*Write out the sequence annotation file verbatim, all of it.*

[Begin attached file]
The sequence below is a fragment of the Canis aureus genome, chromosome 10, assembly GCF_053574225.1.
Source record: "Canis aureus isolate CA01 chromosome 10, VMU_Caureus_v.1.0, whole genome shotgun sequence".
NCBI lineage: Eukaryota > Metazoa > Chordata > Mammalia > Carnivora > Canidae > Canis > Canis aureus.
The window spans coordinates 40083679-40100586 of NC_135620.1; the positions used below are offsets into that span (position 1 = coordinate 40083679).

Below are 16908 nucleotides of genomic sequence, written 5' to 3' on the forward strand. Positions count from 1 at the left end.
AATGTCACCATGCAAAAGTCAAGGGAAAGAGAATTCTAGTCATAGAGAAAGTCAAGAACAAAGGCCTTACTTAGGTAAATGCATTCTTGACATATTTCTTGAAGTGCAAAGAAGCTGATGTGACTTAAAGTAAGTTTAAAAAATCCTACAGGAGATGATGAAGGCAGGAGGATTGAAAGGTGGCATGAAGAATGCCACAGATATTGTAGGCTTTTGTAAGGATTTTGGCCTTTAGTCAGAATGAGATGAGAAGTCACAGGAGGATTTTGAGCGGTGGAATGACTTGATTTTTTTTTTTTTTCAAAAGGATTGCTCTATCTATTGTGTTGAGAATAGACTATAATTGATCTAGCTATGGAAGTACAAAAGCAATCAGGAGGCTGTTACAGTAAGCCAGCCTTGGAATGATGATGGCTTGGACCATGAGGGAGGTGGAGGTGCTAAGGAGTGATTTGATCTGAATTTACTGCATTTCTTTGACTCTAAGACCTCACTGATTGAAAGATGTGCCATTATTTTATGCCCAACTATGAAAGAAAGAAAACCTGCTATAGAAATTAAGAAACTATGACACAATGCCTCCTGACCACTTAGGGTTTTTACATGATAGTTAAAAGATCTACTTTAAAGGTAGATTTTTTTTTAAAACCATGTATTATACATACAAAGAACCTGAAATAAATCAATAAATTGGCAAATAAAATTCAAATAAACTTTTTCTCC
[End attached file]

The sequence below is a fragment of the Canis aureus genome, chromosome 10, assembly GCF_053574225.1.
Source record: "Canis aureus isolate CA01 chromosome 10, VMU_Caureus_v.1.0, whole genome shotgun sequence".
NCBI lineage: Eukaryota > Metazoa > Chordata > Mammalia > Carnivora > Canidae > Canis > Canis aureus.
The window spans coordinates 40083679-40100586 of NC_135620.1; the positions used below are offsets into that span (position 1 = coordinate 40083679).

Below are 16908 nucleotides of genomic sequence, written 5' to 3' on the forward strand. Positions count from 1 at the left end.
AATGTCACCATGCAAAAGTCAAGGGAAAGAGAATTCTAGTCATAGAGAAAGTCAAGAACAAAGGCCTTACTTAGGTAAATGCATTCTTGACATATTTCTTGAAGTGCAAAGAAGCTGATGTGACTTAAAGTAAGTTTAAAAAATCCTACAGGAGATGATGAAGGCAGGAGGATTGAAAGGTGGCATGAAGAATGCCACAGATATTGTAGGCTTTTGTAAGGATTTTGGCCTTTAGTCAGAATGAGATGAGAAGTCACAGGAGGATTTTGAGCGGTGGAATGACTTGATTTTTTTTTTTTTTCAAAAGGATTGCTCTATCTATTGTGTTGAGAATAGACTATAATTGATCTAGCTATGGAAGTACAAAAGCAATCAGGAGGCTGTTACAGTAAGCCAGCCTTGGAATGATGATGGCTTGGACCATGAGGGAGGTGGAGGTGCTAAGGAGTGATTTGATCTGAATTTACTGCATTTCTTTGACTCTAAGACCTCACTGATTGAAAGATGTGCCATTATTTTATGCCCAACTATGAAAGAAAGAAAACCTGCTATAGAAATTAAGAAACTATGACACAATGCCTCCTGACCACTTAGGGTTTTTACATGATAGTTAAAAGATCTACTTTAAAGGTAGATTTTTTTTTAAAACCATGTATTATACATACAAAGAACCTGAAATAAATCAATAAATTGGCAAATAAAATTCAAATAAACTTTTTCTCC